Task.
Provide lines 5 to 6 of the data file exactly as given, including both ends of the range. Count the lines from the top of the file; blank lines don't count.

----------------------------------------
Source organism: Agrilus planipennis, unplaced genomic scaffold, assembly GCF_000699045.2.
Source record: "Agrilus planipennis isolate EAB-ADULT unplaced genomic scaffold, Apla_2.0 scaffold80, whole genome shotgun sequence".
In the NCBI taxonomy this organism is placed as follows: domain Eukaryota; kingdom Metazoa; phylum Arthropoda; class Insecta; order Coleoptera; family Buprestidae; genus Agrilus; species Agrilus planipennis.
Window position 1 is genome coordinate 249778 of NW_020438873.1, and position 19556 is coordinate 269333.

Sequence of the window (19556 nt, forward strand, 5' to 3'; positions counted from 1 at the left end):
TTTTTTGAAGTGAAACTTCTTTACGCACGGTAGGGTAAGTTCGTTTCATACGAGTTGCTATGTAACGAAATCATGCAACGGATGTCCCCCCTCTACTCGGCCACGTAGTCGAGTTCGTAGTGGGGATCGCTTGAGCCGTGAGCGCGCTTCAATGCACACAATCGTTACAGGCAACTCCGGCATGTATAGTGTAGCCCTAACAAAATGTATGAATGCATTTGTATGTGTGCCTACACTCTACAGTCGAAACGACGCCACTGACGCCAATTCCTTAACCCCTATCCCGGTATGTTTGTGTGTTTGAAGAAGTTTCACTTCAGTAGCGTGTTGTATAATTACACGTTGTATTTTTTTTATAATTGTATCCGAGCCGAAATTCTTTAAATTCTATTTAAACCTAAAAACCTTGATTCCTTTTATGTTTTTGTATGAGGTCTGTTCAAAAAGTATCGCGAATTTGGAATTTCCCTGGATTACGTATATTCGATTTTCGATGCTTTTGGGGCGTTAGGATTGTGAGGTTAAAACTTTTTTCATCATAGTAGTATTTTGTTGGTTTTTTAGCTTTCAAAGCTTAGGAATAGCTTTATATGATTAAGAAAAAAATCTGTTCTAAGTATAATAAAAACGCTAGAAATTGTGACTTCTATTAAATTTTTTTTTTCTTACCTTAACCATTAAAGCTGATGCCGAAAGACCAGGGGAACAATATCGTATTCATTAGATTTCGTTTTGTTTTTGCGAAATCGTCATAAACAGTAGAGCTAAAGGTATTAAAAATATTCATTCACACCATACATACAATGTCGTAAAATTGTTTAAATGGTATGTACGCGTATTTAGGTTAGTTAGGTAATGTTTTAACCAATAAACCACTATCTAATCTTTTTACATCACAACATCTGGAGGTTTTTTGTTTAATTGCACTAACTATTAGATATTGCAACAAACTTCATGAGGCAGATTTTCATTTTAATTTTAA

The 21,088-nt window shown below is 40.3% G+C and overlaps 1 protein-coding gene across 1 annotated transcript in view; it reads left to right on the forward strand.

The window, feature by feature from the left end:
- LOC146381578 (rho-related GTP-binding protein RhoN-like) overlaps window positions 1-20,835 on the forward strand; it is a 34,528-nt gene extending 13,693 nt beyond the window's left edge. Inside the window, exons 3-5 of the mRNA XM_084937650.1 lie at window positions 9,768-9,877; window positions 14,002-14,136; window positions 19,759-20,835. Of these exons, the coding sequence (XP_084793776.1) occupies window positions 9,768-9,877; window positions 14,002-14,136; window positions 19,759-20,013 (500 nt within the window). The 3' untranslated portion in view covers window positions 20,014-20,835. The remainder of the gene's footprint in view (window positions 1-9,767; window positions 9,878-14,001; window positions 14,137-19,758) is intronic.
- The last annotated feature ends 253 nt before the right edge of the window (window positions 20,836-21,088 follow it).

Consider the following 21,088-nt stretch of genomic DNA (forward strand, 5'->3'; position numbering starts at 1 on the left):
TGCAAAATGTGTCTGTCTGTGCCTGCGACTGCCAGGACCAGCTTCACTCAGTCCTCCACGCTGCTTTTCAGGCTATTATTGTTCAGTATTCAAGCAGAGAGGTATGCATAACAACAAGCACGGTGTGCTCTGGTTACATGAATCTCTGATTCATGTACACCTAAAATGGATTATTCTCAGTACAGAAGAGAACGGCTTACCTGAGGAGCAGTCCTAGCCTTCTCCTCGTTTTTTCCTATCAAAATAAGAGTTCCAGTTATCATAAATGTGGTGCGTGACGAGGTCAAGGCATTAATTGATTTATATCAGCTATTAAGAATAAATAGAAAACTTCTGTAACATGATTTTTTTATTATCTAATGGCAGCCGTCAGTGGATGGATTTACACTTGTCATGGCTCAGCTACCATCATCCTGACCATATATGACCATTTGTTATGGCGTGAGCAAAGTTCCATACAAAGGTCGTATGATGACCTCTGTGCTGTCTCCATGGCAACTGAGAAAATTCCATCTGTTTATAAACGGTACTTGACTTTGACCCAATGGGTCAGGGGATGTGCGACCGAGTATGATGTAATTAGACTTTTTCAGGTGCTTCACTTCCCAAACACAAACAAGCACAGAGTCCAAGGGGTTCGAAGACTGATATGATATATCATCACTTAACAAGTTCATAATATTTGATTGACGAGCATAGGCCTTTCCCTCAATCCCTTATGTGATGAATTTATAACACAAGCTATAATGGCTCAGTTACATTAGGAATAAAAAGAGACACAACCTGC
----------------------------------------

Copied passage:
Sequence of the window (19556 nt, forward strand, 5' to 3'; positions counted from 1 at the left end):
TTTTTTGAAGTGAAACTTCTTTACGCACGGTAGGGTAAGTTCGTTTCATACGAGTTGCTATGTAACGAAATCATGCAACGGATGTCCCCCCTCTACTCGGCCACGTAGTCGAGTTCGTAGTGGGGATCGCTTGAGCCGTGAGCGCGCTTCAATGCACACAATCGTTACAGGCAACTCCGGCATGTATAGTGTAGCCCTAACAAAATGTATGAATGCATTTGTATGTGTGCCTACACTCTACAGTCGAAACGACGCCACTGACGCCAATTCCTTAACCCCTATCCCGGTATGTTTGTGTGTTTGAAGAAGTTTCACTTCAGTAGCGTGTTGTATAATTACACGTTGTATTTTTTTTATAATTGTATCCGAGCCGAAATTCTTTAAATTCTATTTAAACCTAAAAACCTTGATTCCTTTTATGTTTTTGTATGAGGTCTGTTCAAAAAGTATCGCGAATTTGGAATTTCCCTGGATTACGTATATTCGATTTTCGATGCTTTTGGGGCGTTAGGATTGTGAGGTTAAAACTTTTTTCATCATAGTAGTATTTTGTTGGTTTTTTAGCTTTCAAAGCTTAGGAATAGCTTTATATGATTAAGAAAAAAATCTGTTCTAAGTATAATAAAAACGCTAGAAATTGTGACTTCTATTAAATTTTTTTTTTCTTACCTTAACCATTAAAGCTGATGCCGAAAGACCAGGGGAACAATATCGTATTCATTAGATTTCGTTTTGTTTTTGCGAAATCGTCATAAACAGTAGAGCTAAAGGTATTAAAAATATTCATTCACACCATACATACAATGTCGTAAAATTGTTTAAATGGTATGTACGCGTATTTAGGTTAGTTAGGTAATGTTTTAACCAATAAACCACTATCTAATCTTTTTACATCACAACATCTGGAGGTTTTTTGTTTAATTGCACTAACTATTAGATATTGCAACAAACTTCATGAGGCAGATTTTCATTTTAATTTTAA